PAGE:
closing of schools or prohibiting large gatherings

Source CDC
34
Swine Influenza A(H1N1) Other Protective Measures
  • Personnel Engaged in Aerosol Generating
    Activities
  • CDC Interim recommendations
  • Personnel engaged in aerosol generating
    activities (e.g., collection of clinical
    specimens, endotracheal intubation, nebulizer
    treatment, bronchoscopy, and resuscitation
    involving emergency intubation or cardiac
    pulmonary resuscitation) for suspected or
    confirmed swine influenza A (H1N1) cases should
    wear a fit-tested disposable N95 respirator
  • Pending clarification of transmission patterns
    for this virus, personnel providing direct
    patient care for suspected or confirmed swine
    influenza A (H1N1) cases should wear a fit-tested
    disposable N95 respirator when entering the
    patient room
  • Respirator use should be in the context of a
    complete respiratory protection program in
    accordance with Occupational Safety and Health
    Administration (OSHA) regulations.

Source CDC
35
Swine Influenza A(H1N1) Other Protective Measures
  • Infection Control of Ill Persons in a Healthcare
    Setting
  • Patients with suspected or confirmed case-status
    should be placed in a single-patient room with
    the door kept closed.  If available, an airborne
    infection isolation room (AIIR) with negative
    pressure air handling with 6 to 12 air changes
    per hour can be used. Air can be exhausted
    directly outside or be recirculated after
    filtration by a high efficiency particulate air
    (HEPA) filter. For suctioning, bronchoscopy, or
    intubation, use a procedure room with negative
    pressure air handling.
  • The ill person should wear a surgical mask when
    outside of the patient room, and should be
    encouraged to wash hands frequently and follow
    respiratory hygiene practices. Cups and other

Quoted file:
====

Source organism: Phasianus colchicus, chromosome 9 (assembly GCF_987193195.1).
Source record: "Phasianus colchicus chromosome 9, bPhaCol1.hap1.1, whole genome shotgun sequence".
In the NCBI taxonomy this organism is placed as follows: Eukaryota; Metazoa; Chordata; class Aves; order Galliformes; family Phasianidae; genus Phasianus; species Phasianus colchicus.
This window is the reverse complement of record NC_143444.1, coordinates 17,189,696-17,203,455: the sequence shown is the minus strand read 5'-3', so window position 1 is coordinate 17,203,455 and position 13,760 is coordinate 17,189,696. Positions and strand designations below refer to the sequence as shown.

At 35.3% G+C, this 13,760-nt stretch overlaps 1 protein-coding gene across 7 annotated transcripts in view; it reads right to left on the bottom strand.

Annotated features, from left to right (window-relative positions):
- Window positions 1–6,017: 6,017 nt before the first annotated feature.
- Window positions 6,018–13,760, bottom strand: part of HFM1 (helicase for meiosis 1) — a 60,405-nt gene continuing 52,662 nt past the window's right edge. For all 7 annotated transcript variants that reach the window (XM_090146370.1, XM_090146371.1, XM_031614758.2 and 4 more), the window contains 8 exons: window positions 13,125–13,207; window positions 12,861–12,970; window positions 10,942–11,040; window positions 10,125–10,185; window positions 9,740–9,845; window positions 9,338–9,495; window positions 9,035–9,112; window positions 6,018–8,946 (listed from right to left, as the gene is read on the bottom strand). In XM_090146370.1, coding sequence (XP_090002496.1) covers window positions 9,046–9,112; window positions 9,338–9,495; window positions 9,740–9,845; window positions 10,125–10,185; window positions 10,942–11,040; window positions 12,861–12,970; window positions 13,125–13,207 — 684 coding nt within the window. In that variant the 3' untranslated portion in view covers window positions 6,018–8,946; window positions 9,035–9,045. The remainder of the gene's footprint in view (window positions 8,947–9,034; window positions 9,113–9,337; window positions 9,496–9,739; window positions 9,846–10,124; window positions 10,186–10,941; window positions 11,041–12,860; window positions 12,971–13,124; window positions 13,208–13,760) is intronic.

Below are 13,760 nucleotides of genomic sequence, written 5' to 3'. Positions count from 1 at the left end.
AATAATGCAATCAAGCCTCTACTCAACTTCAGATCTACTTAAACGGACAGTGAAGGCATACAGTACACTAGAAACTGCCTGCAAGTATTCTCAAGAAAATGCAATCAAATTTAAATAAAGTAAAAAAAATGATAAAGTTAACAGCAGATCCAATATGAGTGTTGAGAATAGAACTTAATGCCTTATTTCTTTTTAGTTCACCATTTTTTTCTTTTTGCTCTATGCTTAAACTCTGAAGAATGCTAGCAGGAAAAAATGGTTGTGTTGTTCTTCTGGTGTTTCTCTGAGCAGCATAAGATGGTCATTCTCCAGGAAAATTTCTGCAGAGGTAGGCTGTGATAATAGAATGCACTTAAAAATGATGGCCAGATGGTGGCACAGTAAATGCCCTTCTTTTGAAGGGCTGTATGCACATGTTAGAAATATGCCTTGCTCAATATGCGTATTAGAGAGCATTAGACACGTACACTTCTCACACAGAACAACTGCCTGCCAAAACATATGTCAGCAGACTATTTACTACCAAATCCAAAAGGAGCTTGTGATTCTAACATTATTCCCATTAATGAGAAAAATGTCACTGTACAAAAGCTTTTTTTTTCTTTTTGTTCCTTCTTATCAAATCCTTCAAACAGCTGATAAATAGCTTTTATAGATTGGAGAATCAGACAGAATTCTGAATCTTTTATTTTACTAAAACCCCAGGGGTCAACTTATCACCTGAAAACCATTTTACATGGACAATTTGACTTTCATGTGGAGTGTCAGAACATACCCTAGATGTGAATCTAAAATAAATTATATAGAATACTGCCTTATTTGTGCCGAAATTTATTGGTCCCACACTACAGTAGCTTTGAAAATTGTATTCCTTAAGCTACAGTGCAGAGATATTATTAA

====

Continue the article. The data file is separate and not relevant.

utensils used by the ill person should be washed
    with soap and water before use by other persons.
    Routine cleaning and disinfection strategies used
    during influenza seasons can be applied to the
    environmental management of swine influenza.

Source CDC
36
Swine Influenza A(H1N1) Other Protective Measures
  • Infection Control of Ill Persons in a Healthcare
    Setting
  • Standard, Droplet and Contact precautions should
    be used for all patient care activities, and
    maintained for 7 days after illness onset or
    until symptoms have resolved.  Maintain adherence
    to hand hygiene by washing with soap and water or
    using hand sanitizer immediately after removing
    gloves and other equipment and after any contact
    with respiratory secretions.
  • Personnel providing care to or collecting
    clinical specimens from suspected or confirmed
    cases should wear disposable non-sterile gloves,
    gowns, and eye protection (e.g., goggles) to
    prevent conjunctival exposure.

Source CDC
37
Summary
  • WHO raised the alert level to Phase 6 on June 11,
    2009
  • As of December 28, 2009, worldwide more than 208
    countries and overseas territories or communities